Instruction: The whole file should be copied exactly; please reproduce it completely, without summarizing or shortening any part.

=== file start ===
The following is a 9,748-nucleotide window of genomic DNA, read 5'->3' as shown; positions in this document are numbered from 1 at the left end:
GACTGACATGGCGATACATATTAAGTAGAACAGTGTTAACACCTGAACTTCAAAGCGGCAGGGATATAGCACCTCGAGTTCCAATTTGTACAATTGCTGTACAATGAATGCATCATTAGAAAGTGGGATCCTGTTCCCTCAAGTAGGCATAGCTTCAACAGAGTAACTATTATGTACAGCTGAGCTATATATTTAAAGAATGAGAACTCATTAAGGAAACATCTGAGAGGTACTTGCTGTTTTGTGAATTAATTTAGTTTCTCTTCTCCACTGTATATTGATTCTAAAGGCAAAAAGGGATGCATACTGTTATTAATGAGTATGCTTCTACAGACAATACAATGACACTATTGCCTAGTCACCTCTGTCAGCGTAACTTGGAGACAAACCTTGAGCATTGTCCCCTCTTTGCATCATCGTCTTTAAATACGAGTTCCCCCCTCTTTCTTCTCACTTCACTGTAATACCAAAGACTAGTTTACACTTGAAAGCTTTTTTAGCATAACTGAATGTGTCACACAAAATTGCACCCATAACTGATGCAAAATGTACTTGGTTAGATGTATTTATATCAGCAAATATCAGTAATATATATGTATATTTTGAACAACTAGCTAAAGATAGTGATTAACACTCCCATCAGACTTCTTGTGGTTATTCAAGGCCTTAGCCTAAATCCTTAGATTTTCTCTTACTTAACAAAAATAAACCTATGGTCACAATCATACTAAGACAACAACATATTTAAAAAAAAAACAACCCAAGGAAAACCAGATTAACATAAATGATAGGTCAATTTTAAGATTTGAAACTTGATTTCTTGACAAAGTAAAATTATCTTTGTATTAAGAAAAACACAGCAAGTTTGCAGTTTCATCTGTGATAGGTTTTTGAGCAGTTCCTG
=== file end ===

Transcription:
The following is a 9,748-nucleotide window of genomic DNA, read 5'->3' as shown; positions in this document are numbered from 1 at the left end:
GACTGACATGGCGATACATATTAAGTAGAACAGTGTTAACACCTGAACTTCAAAGCGGCAGGGATATAGCACCTCGAGTTCCAATTTGTACAATTGCTGTACAATGAATGCATCATTAGAAAGTGGGATCCTGTTCCCTCAAGTAGGCATAGCTTCAACAGAGTAACTATTATGTACAGCTGAGCTATATATTTAAAGAATGAGAACTCATTAAGGAAACATCTGAGAGGTACTTGCTGTTTTGTGAATTAATTTAGTTTCTCTTCTCCACTGTATATTGATTCTAAAGGCAAAAAGGGATGCATACTGTTATTAATGAGTATGCTTCTACAGACAATACAATGACACTATTGCCTAGTCACCTCTGTCAGCGTAACTTGGAGACAAACCTTGAGCATTGTCCCCTCTTTGCATCATCGTCTTTAAATACGAGTTCCCCCCTCTTTCTTCTCACTTCACTGTAATACCAAAGACTAGTTTACACTTGAAAGCTTTTTTAGCATAACTGAATGTGTCACACAAAATTGCACCCATAACTGATGCAAAATGTACTTGGTTAGATGTATTTATATCAGCAAATATCAGTAATATATATGTATATTTTGAACAACTAGCTAAAGATAGTGATTAACACTCCCATCAGACTTCTTGTGGTTATTCAAGGCCTTAGCCTAAATCCTTAGATTTTCTCTTACTTAACAAAAATAAACCTATGGTCACAATCATACTAAGACAACAACATATTTAAAAAAAAAACAACCCAAGGAAAACCAGATTAACATAAATGATAGGTCAATTTTAAGATTTGAAACTTGATTTCTTGACAAAGTAAAATTATCTTTGTATTAAGAAAAACACAGCAAGTTTGCAGTTTCATCTGTGATAGGTTTTTGAGCAGTTCCTG